New York Education Commissioner MaryEllen Elia came to Buffalo last week and read the riot act to the School Board.
“Rest assured that if the schools do not show demonstrable improvement, someone will come in under my authority and fix those schools,” she said. It was a good start. Now she has to be prepared to follow through.
It was, by all accounts, a respectful and pleasant-enough meeting, but Elia, on the job for less than two weeks, made her position abundantly plain: Fix the schools or she will.
When School Board members, from the majority and minority factions, tried to explain their failures, Elia would have none of it. Board member Larry Quinn suggested that the district’s underperforming high schools were already beyond hope. Elia responded that all the board had to do was to look outside Buffalo for examples of high schools that have been turned around. Indeed, The Buffalo News has reported on some of those schools, in New York and in other states. It’s not an impossible task.
Board member Sharon Belton-Cottman suggested that the district wasn’t really so bad. Elia brought the conversation back to the topic at hand: “For whatever reason, the Buffalo school system with the School Board has not gotten its act together at those schools.”
That’s about to change, if Elia has anything to say about it. And, vested with the power of a new state law, she does.
That law, approved as part of the state budget, creates a receivership system for substandard schools that fail to make notable improvements. In Buffalo, it means that five schools could be taken over a year from now, and 20 more the year after that.
The receiver would have the authority to circumvent the power of the School Board and could lengthen the school day, require staff members to reapply for their jobs and implement academic programs. The receiver could also force changes to union contracts. If, even after working with an outside “conciliator,” the receiver and union failed to agree on necessary changes – in Buffalo, the failure is practically guaranteed – Elia would make the final ruling.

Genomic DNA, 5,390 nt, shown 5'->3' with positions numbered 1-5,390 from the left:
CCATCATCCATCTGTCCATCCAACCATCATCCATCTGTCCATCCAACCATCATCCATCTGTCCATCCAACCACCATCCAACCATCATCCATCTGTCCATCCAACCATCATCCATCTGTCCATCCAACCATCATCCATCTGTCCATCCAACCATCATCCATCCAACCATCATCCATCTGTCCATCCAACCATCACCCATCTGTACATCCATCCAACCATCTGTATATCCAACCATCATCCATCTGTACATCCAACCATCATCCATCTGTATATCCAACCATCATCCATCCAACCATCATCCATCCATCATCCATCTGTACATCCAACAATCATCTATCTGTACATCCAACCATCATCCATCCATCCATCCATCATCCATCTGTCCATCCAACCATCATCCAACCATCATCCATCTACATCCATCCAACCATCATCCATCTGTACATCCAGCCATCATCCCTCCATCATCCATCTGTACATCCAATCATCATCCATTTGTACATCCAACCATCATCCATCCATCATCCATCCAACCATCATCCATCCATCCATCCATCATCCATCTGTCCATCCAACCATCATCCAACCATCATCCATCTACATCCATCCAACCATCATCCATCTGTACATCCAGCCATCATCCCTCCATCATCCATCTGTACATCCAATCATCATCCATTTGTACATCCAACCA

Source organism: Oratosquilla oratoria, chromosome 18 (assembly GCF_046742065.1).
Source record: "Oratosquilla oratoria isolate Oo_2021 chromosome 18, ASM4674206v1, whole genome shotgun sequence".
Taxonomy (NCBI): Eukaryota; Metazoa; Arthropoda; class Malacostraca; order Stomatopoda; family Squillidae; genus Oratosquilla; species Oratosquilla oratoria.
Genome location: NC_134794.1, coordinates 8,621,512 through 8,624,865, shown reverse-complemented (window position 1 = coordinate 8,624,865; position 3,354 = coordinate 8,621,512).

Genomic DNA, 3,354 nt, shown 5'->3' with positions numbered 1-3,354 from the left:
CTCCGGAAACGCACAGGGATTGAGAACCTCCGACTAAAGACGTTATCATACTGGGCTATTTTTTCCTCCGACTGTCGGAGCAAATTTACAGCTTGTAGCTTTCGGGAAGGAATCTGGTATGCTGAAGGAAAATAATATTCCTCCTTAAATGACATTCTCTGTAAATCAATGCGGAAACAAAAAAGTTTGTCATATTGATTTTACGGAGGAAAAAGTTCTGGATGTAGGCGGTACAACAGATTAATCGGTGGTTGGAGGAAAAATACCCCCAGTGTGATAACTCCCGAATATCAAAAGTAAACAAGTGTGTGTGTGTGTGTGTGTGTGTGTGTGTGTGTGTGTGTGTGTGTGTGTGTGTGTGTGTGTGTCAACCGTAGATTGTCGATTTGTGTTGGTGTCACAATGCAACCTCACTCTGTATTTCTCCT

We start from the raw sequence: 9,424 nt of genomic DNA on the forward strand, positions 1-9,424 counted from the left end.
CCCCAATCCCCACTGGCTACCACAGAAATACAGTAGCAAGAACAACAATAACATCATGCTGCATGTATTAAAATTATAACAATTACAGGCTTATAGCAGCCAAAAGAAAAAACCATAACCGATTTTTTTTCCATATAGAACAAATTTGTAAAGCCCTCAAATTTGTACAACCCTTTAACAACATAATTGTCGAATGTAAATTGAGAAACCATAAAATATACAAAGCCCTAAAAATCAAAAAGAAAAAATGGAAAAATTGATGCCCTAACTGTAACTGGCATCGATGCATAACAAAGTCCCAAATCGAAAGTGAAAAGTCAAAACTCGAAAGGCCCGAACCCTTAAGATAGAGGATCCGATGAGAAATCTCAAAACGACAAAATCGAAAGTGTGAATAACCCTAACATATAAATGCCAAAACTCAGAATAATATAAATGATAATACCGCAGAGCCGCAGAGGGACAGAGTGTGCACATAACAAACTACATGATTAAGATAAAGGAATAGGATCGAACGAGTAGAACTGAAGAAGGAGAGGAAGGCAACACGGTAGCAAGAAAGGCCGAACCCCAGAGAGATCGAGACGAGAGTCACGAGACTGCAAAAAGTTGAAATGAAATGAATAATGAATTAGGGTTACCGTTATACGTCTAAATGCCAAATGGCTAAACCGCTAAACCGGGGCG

Predictably, some critics, including Buffalo Teachers Federation President Philip Rumore, don’t like that provision and doubt that the receiver model will do much to fix the schools. “That someone’s going to come in here and wave a magic wand, and all of these kids who have severe problems will start doing well, that’s just not going to happen.”
To some extent, of course, he’s right. But the response to that is Elia’s to Quinn: Replicate the successful models from elsewhere. If the union contracts hinder that from happening, then negotiate the necessary changes. With the powers of the new law to force such changes, the BTF has powerful reason to get ahead of the boulder that soon may be rolling over it.
No one can plausibly claim that the powers provided by the new law are excessive. They come into play only after persistent failures whose consequences play out in what may be a lifetime of diminished opportunities for thousands of students.
Buffalo’s failures go beyond persistent. They are chronic and the current School Board members, like others before them, show no ability to work in a cooperative way to surmount those failures. They don’t even show the interest. The board’s factions would rather dig in their heels, hurl insults and make a challenging task even more difficult. The BTF is no better.
What has been necessary is a tool – or is it a weapon? – to induce cooperation and, if that is not forthcoming, to move forward anyway on a different track, one that values students over squabbling adults.
This new law provides that ammunition. Elia understands that she may have to use it, and is already scouting for receivers with a track record of success. She should keep her powder dry.
Welcome to New York, commissioner.